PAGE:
Whether they realize it or not, absent a last-minute intervention from the Federal Housing Finance Agency (FHFA), effective July 1, 2021, creditors will no longer be able to originate qualified mortgage loans using the “QM Patch.” The reason for this dramatic event is that on April 8, 2021, Fannie Mae and Freddie Mac announced in separate pronouncements that effective for loans with application dates after June 30, 2021 (for Fannie Mae; for Freddie Mac, applications received on or after July 1, 2021), the loans must conform with the revised qualified mortgage (QM) loan rules—and cannot be QM Patch loans. Stated another way, since the FHFA is terminating the QM Patch, loans underwritten to the QM Patch after July 1, 2021 will no longer be eligible for sale to the government-sponsored enterprises (GSEs), and in effect, the QM Patch disappears after that date. This development contradicts the Consumer Financial Protection Bureau’s (CFPB) final rulemaking delaying the mandatory effective date of the revised QM rules until October 1, 2022. Under that CFPB rulemaking, during the period between March 1, 2021 and October 1, 2022, the CFPB intends for creditors to have the option of originating QM loans either under the legacy QM rules, including the QM Patch, or the revised QM rules.
On December 10, 2020, former CFPB director Kathy Kraninger issued the revised QM rules that replaced Appendix Q and strict 43% debt-to-income ratio (DTI) underwriting threshold with a priced-based QM loan definition. The revised QM rules also terminated the QM Patch, under which certain loans eligible for purchase by Fannie Mae and Freddie Mac do not have to be underwritten to Appendix Q or satisfy the capped 43% DTI requirement. The rule was to take effect on March 1, 2021, but compliance would not be mandatory until July 1, 2021. Under the rulemaking, the QM Patch would have expired on the earlier of July 1, 2021 or the date that the GSEs exit conservatorship.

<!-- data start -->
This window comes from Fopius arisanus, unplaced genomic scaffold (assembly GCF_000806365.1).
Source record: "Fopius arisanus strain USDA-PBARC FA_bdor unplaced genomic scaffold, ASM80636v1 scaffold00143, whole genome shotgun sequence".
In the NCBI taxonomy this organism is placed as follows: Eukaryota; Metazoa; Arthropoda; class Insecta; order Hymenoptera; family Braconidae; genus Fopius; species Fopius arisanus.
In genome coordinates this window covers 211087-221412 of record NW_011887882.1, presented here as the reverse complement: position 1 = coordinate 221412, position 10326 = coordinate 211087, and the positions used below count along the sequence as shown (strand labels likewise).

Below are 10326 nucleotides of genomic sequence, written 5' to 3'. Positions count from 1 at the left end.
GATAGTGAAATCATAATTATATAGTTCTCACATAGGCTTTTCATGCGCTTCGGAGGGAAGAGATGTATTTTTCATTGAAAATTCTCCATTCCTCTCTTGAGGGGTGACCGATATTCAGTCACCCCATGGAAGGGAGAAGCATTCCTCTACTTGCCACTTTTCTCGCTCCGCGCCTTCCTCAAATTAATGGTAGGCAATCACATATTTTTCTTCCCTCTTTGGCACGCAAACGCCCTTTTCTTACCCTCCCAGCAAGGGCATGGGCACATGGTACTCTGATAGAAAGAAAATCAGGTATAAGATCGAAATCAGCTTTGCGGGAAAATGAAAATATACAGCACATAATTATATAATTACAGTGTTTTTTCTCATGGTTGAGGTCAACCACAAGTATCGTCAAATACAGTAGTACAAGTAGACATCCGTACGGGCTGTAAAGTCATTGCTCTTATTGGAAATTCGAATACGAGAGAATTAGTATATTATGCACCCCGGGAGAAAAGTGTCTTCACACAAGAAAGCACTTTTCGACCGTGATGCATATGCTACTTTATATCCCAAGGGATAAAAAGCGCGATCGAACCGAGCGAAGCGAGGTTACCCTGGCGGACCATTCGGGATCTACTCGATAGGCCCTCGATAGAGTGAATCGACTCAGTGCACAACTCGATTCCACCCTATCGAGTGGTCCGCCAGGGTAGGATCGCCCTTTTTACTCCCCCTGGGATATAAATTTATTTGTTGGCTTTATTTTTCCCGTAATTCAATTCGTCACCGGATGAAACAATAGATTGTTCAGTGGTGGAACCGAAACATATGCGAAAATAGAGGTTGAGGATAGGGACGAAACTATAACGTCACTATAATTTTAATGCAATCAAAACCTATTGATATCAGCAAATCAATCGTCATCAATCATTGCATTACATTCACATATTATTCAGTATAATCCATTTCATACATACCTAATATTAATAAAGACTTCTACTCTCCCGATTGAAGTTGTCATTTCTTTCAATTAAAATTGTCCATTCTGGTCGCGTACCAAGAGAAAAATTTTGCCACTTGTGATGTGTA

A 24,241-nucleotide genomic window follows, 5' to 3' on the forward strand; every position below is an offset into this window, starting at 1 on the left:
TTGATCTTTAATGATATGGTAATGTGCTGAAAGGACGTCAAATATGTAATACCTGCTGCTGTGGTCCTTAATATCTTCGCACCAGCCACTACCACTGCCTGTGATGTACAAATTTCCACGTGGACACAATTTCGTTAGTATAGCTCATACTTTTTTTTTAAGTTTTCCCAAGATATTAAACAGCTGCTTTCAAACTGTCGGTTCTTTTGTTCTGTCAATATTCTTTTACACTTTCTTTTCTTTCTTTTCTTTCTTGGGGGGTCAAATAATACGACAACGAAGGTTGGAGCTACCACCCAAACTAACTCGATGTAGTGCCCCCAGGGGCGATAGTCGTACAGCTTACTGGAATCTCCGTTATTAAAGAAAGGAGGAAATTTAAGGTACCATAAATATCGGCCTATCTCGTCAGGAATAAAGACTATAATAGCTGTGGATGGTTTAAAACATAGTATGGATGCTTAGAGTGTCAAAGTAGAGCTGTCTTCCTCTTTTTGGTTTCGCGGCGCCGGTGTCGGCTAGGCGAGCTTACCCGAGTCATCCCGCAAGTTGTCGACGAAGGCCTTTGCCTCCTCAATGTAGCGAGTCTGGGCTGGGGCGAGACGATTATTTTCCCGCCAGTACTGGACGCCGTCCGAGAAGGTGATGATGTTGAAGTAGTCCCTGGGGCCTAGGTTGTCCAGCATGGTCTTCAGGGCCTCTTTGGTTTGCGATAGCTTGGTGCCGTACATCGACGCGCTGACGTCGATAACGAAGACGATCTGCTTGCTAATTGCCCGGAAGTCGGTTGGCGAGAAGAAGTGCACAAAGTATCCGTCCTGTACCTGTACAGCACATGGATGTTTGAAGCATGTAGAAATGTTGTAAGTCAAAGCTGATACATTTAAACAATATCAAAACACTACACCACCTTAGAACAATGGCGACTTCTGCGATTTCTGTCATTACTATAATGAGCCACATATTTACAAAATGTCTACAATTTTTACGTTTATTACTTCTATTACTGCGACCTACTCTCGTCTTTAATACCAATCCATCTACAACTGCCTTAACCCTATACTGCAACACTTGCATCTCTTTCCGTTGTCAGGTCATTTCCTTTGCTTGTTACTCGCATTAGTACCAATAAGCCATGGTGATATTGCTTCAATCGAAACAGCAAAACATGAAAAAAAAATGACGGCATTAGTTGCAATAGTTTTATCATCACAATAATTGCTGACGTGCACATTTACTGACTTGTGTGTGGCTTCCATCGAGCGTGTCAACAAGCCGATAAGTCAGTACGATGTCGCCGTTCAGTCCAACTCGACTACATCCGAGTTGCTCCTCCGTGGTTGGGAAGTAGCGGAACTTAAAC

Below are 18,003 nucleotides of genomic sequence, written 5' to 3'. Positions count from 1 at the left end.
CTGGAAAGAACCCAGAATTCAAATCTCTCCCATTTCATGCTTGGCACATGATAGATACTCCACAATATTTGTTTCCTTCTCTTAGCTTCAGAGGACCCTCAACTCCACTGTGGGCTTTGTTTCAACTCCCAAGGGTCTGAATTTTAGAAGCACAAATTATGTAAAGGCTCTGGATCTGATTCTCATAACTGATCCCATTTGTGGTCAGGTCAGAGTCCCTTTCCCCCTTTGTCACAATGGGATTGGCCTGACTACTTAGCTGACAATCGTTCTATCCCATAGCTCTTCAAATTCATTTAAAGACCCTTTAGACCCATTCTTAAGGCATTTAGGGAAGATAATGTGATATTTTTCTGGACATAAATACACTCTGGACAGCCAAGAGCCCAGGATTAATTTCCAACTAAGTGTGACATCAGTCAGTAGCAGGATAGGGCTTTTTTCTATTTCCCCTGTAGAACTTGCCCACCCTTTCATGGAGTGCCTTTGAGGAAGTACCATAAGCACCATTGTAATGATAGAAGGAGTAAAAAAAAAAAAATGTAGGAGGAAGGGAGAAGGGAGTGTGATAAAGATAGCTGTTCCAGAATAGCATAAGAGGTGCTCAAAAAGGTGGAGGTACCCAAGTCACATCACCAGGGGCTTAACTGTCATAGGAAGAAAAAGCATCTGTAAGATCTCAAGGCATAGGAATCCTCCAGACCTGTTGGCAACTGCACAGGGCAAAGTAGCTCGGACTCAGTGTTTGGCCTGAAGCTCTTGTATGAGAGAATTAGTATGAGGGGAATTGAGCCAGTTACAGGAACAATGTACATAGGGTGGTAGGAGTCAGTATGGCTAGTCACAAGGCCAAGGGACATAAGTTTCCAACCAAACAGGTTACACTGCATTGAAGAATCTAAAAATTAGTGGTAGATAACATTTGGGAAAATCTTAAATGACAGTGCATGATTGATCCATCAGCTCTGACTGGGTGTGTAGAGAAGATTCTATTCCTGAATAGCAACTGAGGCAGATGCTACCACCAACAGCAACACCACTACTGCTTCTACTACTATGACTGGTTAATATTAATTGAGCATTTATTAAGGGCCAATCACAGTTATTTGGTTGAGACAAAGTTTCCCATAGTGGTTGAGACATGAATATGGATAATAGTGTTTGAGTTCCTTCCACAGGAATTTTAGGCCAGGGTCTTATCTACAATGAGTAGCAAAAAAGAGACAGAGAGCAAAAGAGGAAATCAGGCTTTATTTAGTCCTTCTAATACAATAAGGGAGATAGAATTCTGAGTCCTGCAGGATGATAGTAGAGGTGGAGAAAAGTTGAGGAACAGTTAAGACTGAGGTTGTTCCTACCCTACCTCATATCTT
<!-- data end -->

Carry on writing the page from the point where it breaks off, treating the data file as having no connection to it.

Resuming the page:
On April 27, 2021, the CFPB promulgated a final rule delaying the mandatory compliance date of the revised QM rule from July 1, 2021 to October 1, 2022. Notably, under this rule, the QM Patch is extended to October 2022, which gives creditors the option of originating QM rules under either the legacy QM rules or the revised QM rules between March 1, 2021 and October 1, 2022.
This “optionality” has been partially negated by the GSEs’ April 2021 pronouncements in which they announced that they, in effect, will adhere to the mandatory effective date of the revised QM rules as originally promulgated by Kraninger in December 2020. In particular, in Fannie Mae Lender Letter 2021-09, Fannie Mae indicated it will no longer acquire loans that are QM Patch loans that do not meet the revised QM rules.
To be eligible for purchase by Fannie Mae, QM Patch loans must:
- have application dates on or before June 30, 2021, and
- be purchased as whole loans on or before Aug. 31, 2021, or in MBS pools with an issue date on or before Aug. 1, 2021.
Similarly, in Freddie Mac Bulletin 2021-13, Freddie Mac noted that it will no longer purchase QMs under the QM Patch effective for mortgages with “Application Received Dates” on or after July 1, 2021 and all mortgages with “Settlement Dates” after August 31, 2021.
On May 26, 2021, Fannie Mae and Freddie Mac issued additional guidance reiterating that QM Patch loans that do not meet the revised QM rule must have application dates on or before June 30, 2021. This GSE guidance indicates that single-closing construction-to-permanent loans with application dates before July 1, 2021 that meet the QM Patch (and do not meet the revised QM rules) can be purchased or securitized on or before February 28, 2022.
Under the relevant CFPB regulations governing the QM Patch, a loan must, among other things, be eligible to be “purchased or guaranteed” by Fannie Mae or Freddie Mac. Stated another way, if the loan is not eligible for purchase or guarantee by Fannie Mae or Freddie Mac, the creditor may not avail itself of the QM Patch. Therefore, the GSEs’ April 2021 pronouncements indicating that effective July 1, 2021, QM Patch loans would no longer be eligible for sale to Fannie Mae and Freddie Mac sounds the death knell for the QM Patch notwithstanding the CFPB’s intention to extend it to October 2021.
Therefore, absent a last-minute amendment by the FHFA, creditors have the following options for originating QM loans: